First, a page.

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Study of the zooplankton community of Potter Cove and Maxwell Bay (25 de Mayo Island): its role in the carbon flux at Antarctic coastal areas

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Fuentes, V. (2006): Study of the zooplankton community of Potter Cove and Maxwell Bay (25 de Mayo Island): its role in the carbon flux at Antarctic coastal areas , PhD thesis, University of Buenos Aires.
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Abstract:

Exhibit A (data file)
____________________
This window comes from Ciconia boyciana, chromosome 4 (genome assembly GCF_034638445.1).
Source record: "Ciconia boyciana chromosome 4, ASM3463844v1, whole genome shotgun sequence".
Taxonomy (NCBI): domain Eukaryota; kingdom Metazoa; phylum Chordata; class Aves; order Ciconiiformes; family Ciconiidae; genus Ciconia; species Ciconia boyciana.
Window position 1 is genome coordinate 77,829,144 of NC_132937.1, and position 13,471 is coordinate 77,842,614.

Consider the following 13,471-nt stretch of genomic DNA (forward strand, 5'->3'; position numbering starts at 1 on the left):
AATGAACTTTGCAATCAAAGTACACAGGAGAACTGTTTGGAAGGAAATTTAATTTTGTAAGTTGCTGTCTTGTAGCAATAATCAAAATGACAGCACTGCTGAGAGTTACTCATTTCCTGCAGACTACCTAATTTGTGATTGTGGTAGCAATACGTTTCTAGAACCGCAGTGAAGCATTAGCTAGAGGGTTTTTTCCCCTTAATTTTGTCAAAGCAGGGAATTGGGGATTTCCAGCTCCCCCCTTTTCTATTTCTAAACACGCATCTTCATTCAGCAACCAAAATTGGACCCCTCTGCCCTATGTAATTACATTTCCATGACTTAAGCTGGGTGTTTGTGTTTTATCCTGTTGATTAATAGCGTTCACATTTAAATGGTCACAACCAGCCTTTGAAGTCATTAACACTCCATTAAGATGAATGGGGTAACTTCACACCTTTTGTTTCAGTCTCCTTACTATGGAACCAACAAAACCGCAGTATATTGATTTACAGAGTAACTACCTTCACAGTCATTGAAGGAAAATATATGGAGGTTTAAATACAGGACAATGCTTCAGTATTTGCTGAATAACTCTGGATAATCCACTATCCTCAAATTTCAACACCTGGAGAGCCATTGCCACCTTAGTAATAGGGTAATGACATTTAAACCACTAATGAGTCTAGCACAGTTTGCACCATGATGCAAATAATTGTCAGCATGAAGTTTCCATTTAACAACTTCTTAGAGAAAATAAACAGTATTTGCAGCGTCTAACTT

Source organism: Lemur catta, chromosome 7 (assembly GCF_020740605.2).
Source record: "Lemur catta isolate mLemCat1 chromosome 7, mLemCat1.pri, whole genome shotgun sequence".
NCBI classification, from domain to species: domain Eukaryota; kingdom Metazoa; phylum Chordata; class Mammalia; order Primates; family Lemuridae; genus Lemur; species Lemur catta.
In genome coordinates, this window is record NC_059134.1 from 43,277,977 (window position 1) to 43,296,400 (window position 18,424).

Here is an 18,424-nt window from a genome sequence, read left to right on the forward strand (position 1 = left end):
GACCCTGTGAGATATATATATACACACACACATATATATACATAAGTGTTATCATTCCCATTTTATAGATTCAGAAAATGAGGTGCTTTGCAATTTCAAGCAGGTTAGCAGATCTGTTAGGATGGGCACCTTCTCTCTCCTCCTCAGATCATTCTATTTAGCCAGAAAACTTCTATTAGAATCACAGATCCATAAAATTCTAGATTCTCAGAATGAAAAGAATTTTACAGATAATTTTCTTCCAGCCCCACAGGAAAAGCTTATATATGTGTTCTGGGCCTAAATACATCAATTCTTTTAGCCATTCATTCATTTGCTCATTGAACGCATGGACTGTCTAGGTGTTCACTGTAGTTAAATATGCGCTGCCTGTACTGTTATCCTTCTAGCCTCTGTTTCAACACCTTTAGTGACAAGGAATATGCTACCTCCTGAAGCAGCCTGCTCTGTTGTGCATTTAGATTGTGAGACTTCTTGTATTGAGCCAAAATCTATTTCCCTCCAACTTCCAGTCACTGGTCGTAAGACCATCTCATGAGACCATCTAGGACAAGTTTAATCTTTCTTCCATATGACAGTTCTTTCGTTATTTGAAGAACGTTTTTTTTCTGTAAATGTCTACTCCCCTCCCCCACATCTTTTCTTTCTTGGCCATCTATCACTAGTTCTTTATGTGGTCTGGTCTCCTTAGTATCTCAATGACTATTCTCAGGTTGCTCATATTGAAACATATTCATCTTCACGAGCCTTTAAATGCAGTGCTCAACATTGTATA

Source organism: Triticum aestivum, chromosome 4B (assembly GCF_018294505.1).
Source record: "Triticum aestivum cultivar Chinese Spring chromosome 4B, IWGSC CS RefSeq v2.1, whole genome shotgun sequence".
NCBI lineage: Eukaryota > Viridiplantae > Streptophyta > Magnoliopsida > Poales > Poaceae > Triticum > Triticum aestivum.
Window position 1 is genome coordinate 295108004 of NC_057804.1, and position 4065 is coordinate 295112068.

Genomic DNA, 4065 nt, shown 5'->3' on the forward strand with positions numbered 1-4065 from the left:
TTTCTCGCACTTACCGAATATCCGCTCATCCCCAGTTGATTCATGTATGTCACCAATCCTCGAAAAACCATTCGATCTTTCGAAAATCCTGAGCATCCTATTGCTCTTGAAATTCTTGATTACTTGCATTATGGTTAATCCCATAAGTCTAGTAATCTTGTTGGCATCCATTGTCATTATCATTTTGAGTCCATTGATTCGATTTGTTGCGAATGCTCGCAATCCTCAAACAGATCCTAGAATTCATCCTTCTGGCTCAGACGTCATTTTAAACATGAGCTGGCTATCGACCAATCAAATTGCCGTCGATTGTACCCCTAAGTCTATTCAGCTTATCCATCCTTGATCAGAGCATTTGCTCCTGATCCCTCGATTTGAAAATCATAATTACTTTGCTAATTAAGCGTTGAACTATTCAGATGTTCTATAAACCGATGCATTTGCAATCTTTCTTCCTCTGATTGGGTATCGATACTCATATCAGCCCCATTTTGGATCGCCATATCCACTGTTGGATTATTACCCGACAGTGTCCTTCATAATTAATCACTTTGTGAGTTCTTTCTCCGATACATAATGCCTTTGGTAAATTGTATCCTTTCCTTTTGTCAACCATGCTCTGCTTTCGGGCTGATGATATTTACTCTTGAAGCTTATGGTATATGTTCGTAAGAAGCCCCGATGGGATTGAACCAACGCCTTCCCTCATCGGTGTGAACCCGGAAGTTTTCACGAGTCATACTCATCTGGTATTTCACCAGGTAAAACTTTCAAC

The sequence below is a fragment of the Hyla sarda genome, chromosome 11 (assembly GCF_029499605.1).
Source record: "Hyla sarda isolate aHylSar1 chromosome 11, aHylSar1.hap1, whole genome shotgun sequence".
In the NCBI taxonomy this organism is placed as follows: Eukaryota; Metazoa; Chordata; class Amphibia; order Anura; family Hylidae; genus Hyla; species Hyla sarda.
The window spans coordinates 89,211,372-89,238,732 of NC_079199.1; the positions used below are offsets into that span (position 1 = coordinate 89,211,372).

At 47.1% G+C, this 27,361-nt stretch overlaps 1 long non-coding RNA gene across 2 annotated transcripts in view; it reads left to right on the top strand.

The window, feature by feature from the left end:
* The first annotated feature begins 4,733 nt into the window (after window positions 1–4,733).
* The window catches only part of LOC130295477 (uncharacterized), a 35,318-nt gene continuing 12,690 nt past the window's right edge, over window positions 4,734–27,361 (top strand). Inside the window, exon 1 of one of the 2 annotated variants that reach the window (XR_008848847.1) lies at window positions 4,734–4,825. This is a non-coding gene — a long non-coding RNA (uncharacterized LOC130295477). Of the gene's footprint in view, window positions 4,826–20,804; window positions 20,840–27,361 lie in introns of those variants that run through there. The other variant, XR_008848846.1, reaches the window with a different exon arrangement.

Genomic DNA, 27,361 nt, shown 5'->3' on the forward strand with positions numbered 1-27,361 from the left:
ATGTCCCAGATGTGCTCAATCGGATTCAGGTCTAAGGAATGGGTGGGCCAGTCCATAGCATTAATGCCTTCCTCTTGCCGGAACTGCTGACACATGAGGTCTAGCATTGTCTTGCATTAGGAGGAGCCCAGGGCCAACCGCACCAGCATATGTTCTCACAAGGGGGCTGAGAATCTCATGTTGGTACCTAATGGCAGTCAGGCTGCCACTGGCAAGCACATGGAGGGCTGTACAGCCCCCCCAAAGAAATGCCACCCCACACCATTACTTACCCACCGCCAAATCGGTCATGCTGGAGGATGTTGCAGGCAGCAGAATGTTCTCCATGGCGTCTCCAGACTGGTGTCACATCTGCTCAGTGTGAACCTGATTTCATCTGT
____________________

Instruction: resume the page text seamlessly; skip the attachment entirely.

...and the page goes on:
The present work represents the first complete study on the mesozooplankton community in a shallow Antarctic coastal area: Potter cove, 25 de Mayo Island, South Shetlands. Results are based on samples obtained during two complete years (2002 and 2003) in Potter Cove and Maxwell Bay, a neighbouring area. This study was conducted within the frame of a comprehensive zooplankton investigation which started in 2002 and is still going on. The major aim of this study is to detect possible changes in the zooplankton community in connection with global change.The role of the main mesozooplankton species in carbon dynamics of Potter Cove was analyzed by calculating the feeding and fecal pellets production rates. By means of trophic markers (fatty acids and C and N stable isotopes) the position of mesozooplankton in Potter CoveŽs trophic web was delimited.Highly variable mesozooplankton abundances were determined through all the temporal and spatial scales analyzed. Fluctuations were associated with the area's hydrography and the variation in sea ice extension. The feeding pressure of some of the resident species (mainly cyclopoid copepods) and other mesozooplankton groups coming from external areas (mainly krill and salps) on the phytoplankton of Potter Cove was higher than the annual estimated primary production . These feeding patterns contribute to the carbon flux, probably representing a carbon source for the benthic fauna. Among the findings of this study, two new zooplankton species (one harpacticoid copepod and one narcomedusa) are described, as well as the first Antarctic record of some decapod larvae.

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